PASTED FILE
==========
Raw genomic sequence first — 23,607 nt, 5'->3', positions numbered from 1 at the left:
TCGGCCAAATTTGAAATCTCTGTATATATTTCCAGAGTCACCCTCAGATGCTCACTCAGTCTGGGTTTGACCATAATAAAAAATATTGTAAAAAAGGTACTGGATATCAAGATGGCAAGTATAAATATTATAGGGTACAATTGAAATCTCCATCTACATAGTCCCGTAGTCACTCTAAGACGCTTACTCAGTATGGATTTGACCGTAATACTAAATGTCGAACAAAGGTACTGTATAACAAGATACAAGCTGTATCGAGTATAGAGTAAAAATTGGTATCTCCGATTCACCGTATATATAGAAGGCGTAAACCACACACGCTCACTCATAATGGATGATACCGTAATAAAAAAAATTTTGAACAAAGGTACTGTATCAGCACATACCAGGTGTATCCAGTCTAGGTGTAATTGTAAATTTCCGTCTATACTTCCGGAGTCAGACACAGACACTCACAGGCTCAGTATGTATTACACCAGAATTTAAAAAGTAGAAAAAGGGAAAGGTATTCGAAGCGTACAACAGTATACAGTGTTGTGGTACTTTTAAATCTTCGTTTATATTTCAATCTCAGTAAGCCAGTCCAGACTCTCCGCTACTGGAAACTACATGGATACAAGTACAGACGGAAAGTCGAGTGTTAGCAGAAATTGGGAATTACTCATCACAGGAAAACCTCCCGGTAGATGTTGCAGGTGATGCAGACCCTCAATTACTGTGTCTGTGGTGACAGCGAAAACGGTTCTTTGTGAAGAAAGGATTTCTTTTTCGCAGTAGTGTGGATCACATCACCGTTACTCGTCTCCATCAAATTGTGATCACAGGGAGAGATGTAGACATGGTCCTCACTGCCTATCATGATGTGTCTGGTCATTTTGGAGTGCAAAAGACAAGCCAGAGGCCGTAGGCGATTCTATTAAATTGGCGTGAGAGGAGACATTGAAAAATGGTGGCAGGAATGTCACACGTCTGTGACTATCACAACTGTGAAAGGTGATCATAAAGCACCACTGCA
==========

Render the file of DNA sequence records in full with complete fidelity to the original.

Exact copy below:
Raw genomic sequence first — 23,607 nt, 5'->3', positions numbered from 1 at the left:
TCGGCCAAATTTGAAATCTCTGTATATATTTCCAGAGTCACCCTCAGATGCTCACTCAGTCTGGGTTTGACCATAATAAAAAATATTGTAAAAAAGGTACTGGATATCAAGATGGCAAGTATAAATATTATAGGGTACAATTGAAATCTCCATCTACATAGTCCCGTAGTCACTCTAAGACGCTTACTCAGTATGGATTTGACCGTAATACTAAATGTCGAACAAAGGTACTGTATAACAAGATACAAGCTGTATCGAGTATAGAGTAAAAATTGGTATCTCCGATTCACCGTATATATAGAAGGCGTAAACCACACACGCTCACTCATAATGGATGATACCGTAATAAAAAAAATTTTGAACAAAGGTACTGTATCAGCACATACCAGGTGTATCCAGTCTAGGTGTAATTGTAAATTTCCGTCTATACTTCCGGAGTCAGACACAGACACTCACAGGCTCAGTATGTATTACACCAGAATTTAAAAAGTAGAAAAAGGGAAAGGTATTCGAAGCGTACAACAGTATACAGTGTTGTGGTACTTTTAAATCTTCGTTTATATTTCAATCTCAGTAAGCCAGTCCAGACTCTCCGCTACTGGAAACTACATGGATACAAGTACAGACGGAAAGTCGAGTGTTAGCAGAAATTGGGAATTACTCATCACAGGAAAACCTCCCGGTAGATGTTGCAGGTGATGCAGACCCTCAATTACTGTGTCTGTGGTGACAGCGAAAACGGTTCTTTGTGAAGAAAGGATTTCTTTTTCGCAGTAGTGTGGATCACATCACCGTTACTCGTCTCCATCAAATTGTGATCACAGGGAGAGATGTAGACATGGTCCTCACTGCCTATCATGATGTGTCTGGTCATTTTGGAGTGCAAAAGACAAGCCAGAGGCCGTAGGCGATTCTATTAAATTGGCGTGAGAGGAGACATTGAAAAATGGTGGCAGGAATGTCACACGTCTGTGACTATCACAACTGTGAAAGGTGATCATAAAGCACCACTGCA